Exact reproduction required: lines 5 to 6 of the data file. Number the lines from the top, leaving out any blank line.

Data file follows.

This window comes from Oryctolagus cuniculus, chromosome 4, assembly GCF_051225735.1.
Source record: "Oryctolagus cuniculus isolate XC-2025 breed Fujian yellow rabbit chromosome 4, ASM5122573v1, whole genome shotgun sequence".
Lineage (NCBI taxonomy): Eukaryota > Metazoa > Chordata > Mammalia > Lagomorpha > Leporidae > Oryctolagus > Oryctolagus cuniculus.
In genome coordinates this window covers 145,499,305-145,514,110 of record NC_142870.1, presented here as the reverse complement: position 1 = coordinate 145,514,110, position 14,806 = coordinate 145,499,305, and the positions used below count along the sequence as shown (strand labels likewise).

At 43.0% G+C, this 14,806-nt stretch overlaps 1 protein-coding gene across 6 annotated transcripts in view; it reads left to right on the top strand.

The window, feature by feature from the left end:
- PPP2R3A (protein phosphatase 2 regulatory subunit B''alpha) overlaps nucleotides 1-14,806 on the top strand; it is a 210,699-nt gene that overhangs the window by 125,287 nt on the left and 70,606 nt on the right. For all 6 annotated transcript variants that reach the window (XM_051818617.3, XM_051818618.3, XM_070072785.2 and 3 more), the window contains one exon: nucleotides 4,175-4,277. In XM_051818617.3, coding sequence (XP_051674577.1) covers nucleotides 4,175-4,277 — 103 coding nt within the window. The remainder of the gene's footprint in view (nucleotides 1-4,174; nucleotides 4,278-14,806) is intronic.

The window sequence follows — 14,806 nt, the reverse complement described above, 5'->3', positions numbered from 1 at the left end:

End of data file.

At 43.0% G+C, this 14,806-nt stretch overlaps 1 protein-coding gene across 6 annotated transcripts in view; it reads left to right on the top strand.

The window, feature by feature from the left end: